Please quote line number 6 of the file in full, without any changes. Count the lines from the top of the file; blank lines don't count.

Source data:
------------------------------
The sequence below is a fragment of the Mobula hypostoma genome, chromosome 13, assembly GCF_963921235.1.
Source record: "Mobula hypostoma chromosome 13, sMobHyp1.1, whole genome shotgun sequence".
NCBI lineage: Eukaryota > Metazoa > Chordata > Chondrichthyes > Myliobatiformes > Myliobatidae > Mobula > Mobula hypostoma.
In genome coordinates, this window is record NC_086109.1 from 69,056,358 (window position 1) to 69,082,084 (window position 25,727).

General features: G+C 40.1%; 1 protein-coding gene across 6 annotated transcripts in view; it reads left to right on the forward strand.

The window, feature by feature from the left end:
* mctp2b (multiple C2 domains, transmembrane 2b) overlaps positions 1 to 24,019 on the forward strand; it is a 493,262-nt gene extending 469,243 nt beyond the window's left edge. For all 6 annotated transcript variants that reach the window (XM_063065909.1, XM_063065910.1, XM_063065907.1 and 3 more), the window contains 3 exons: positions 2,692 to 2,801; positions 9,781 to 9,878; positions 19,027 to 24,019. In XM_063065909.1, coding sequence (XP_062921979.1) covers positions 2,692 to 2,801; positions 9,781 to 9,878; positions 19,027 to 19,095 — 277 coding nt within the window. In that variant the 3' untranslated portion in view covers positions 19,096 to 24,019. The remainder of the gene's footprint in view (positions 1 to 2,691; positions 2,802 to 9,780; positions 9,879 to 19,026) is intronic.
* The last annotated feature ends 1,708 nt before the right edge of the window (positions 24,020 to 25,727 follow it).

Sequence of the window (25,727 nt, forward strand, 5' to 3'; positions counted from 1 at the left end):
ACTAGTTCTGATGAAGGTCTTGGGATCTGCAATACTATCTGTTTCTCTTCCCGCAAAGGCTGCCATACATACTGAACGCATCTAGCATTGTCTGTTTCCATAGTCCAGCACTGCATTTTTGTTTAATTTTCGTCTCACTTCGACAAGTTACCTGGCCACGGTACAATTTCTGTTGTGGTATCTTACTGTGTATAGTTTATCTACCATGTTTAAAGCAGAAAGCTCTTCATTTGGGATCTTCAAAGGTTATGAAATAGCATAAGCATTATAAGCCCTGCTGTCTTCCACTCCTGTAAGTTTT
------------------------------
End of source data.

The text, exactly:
The window, feature by feature from the left end: